What are the Different Types of Toe Separators?

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  • Written By: Josie Myers
  • Edited By: Bronwyn Harris
  • Last Modified Date: 22 September 2015
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Toe separators are intended to reduce friction and irritation between the toes. There are several conditions that can force the use of separators, all involving toes that are in an awkward or uncomfortable position. The devices carefully pull the toes into a position where they do not touch to increase a person's comfort level. They can be made of foam, gel, cotton, and moleskin, among other materials, each with an intended usage.

There are several reasons that people choose to use toe separators. Crooked or overlapping toes happen when one toe rests on top of another and can cause friction and pain. Pinched toes are toes that are smashed together and rub uncomfortably. In many cases, this rubbing can also cause corns.

Separators come a variety of materials and styles, and they usually come in sizes small, medium, large, or extra large to accommodate various sizes of feet. Some are meant to be used with shoes, and others without. Any shoes worn with them should be loose fitting.

Foam and gel separators work similarly and are basically a thin board placed between the toes. Foam separators absorb friction and pressure and are usually made of several thin layers. They can usually be trimmed and are washable. Gel separators are similar, but contain a squishy material that releases a moisturizer, such as mineral oil. Both are intended for use in shoes and are washable and reusable.


Some toe separators called splints are made specifically for use at night and are not intended to be worn with shoes. These look quite similar to the separators used during a pedicure, and they are meant to train the toes into a correct position and provide some relief overnight.

Adhesive moleskin and bandages may also be used to keep the toes apart. Users can simply cut the correct size strip and stick it between the toes. This cheaper alternative does not correct severely overlapping toes with the same effectiveness of products meant for that purpose, but it does help with friction

Toe trainers serve the same purpose as separators, in that they reduce friction and promote alignment. These trainers are small, cotton, covered foam splints that slide over the defective toes. They provide the strength of an overnight splint, but can be worn under shoes.

Toe socks perform a similar purpose as bandages and are basically fabric-based socks that slip over each toe separately. They can be found in full or small socks that cover only the balls of the feet and allow the ends of the toes to be free.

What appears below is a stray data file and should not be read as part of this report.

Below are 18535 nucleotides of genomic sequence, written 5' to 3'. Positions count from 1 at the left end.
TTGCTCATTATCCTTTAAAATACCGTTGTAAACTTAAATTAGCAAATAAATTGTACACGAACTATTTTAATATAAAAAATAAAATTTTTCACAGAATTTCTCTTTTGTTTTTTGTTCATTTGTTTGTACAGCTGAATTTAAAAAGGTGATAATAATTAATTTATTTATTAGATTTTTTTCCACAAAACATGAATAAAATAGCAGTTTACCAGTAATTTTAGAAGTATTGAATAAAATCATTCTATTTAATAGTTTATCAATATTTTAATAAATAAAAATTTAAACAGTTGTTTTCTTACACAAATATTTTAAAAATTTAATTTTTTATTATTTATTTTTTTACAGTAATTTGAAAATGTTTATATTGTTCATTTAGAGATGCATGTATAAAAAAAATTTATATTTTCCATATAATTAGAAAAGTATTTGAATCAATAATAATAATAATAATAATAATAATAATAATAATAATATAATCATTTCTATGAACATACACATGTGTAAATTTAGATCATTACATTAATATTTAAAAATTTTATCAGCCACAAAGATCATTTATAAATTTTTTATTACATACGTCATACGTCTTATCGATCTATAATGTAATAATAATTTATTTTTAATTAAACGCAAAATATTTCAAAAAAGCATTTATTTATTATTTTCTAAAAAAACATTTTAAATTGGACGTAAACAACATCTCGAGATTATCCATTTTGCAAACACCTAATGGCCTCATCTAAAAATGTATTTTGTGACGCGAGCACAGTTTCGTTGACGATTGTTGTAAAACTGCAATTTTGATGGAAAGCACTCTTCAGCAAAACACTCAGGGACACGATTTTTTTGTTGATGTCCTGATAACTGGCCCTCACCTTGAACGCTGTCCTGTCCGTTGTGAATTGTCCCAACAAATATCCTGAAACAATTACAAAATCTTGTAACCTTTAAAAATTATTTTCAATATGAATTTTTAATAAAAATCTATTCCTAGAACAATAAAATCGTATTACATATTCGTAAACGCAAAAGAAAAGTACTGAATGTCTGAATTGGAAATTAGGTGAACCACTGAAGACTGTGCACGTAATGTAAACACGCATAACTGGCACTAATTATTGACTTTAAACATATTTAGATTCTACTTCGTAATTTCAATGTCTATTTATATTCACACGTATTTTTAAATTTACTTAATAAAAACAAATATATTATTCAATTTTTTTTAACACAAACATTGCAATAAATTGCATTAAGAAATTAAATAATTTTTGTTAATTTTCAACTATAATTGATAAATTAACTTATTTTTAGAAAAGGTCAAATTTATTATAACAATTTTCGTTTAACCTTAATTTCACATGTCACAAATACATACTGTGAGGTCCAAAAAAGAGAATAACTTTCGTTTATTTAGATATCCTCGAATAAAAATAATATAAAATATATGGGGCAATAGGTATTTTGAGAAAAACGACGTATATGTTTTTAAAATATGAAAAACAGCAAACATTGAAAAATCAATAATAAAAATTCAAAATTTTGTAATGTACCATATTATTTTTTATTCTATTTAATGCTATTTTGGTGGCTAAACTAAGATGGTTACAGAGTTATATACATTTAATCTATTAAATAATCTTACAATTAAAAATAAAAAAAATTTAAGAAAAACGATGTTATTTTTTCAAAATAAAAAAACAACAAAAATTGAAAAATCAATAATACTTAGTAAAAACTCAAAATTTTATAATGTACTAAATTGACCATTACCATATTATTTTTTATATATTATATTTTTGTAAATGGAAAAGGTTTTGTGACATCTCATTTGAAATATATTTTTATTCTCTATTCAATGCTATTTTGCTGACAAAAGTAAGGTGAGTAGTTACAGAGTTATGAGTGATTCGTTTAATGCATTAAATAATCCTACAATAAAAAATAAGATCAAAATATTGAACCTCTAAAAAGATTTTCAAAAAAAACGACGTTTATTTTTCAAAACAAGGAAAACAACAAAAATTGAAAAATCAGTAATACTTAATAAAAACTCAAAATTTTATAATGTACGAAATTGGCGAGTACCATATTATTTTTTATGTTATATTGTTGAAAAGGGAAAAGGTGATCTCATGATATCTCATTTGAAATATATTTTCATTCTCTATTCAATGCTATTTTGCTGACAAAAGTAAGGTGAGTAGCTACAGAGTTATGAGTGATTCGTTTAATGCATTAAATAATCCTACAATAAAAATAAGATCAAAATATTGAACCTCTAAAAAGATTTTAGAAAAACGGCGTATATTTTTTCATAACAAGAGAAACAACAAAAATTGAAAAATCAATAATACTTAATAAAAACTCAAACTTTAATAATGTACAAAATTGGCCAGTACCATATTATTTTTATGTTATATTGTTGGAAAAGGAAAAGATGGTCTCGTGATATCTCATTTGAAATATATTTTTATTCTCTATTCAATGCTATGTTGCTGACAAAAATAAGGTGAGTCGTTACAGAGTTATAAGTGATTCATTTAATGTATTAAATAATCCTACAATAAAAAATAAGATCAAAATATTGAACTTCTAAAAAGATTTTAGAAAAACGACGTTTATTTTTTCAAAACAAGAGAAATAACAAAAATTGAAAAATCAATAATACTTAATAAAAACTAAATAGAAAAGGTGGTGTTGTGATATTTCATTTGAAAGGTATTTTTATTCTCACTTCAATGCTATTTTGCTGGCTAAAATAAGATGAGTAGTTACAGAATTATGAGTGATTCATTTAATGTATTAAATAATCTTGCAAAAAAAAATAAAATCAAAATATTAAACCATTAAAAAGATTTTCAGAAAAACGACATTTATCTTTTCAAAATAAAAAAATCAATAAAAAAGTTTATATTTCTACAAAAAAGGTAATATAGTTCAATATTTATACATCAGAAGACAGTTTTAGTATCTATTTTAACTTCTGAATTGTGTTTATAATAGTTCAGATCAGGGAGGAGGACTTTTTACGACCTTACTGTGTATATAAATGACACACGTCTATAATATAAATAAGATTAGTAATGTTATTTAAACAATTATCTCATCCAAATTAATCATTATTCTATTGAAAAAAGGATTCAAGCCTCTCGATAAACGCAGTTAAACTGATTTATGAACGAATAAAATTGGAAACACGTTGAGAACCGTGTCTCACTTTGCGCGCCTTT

There are a few precautions that must be taken with toe separators. Those with diabetes are cautioned against using them, as well as those with open wounds. Any skin discoloration, numbness, pain or other irritations should be reported to a health professional and the product's use should be discontinued.


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Post 6

One time, I let my toenails grow too long, and one of them rubbed a sore spot between my toes because of the way they were aligned. I had to wear toe separators for several days.

I used the gel kind, because they were the most comfortable. Luckily, they didn't touch the sore spot, and they kept my toes off of it so that it could heal.

Post 5

@Planch – I use those toe separators every time I paint my toenails. They keep my toes from touching the polish on other toes and messing it up.

They are made of foam, and the ones I have are pink and purple. They were really cheap, and I got them in the manicure section of a pharmacy.

I can use them over and over until they tear. I've had mine for a couple of years now, and I use them once a week.

I keep them on for about thirty minutes after applying nail polish. I want to make sure that it has fully dried and won't smudge.

Post 4

I tried a snoosy toe separator, a bit pricey but always pampering. --Vivian

Post 3

@Charlie89 -- I've used Visco gel toe separators, but never Pedifix -- they seemed to work well for me though. However, I was using bunion toe separators, not ones for hammertoe.

Best of luck though.

Post 2

I have been considering trying to use some of those gel toe separators to try and fix my hammertoe. I have had a hammertoe ever since I went through puberty, and nothing seems to really fix it.

Has anybody used those Pedifix toe separators? I've heard good things about them, but I wanted to hear some first hand accounts before I actually bought some.

Has anybody used those for hammertoe, and if so, would you recommend them?

Post 1

What about pedicure toe separators? I love those little foam toe separators, or foot petals that they give you when you get a pedicure. I know they don't really make a medical difference, but they do feel nice and relaxing.

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